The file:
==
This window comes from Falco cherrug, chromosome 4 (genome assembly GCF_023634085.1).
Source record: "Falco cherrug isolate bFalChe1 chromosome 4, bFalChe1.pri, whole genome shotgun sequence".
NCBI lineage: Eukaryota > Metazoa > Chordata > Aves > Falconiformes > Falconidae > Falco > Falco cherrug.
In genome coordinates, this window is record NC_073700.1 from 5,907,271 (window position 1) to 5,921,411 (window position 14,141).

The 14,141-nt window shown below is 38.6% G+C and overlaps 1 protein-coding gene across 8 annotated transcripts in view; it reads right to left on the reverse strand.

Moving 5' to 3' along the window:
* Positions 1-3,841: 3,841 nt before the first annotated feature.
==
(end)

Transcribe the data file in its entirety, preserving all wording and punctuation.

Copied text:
This window comes from Falco cherrug, chromosome 4 (genome assembly GCF_023634085.1).
Source record: "Falco cherrug isolate bFalChe1 chromosome 4, bFalChe1.pri, whole genome shotgun sequence".
NCBI lineage: Eukaryota > Metazoa > Chordata > Aves > Falconiformes > Falconidae > Falco > Falco cherrug.
In genome coordinates, this window is record NC_073700.1 from 5,907,271 (window position 1) to 5,921,411 (window position 14,141).

The 14,141-nt window shown below is 38.6% G+C and overlaps 1 protein-coding gene across 8 annotated transcripts in view; it reads right to left on the reverse strand.

Moving 5' to 3' along the window:
* Positions 1-3,841: 3,841 nt before the first annotated feature.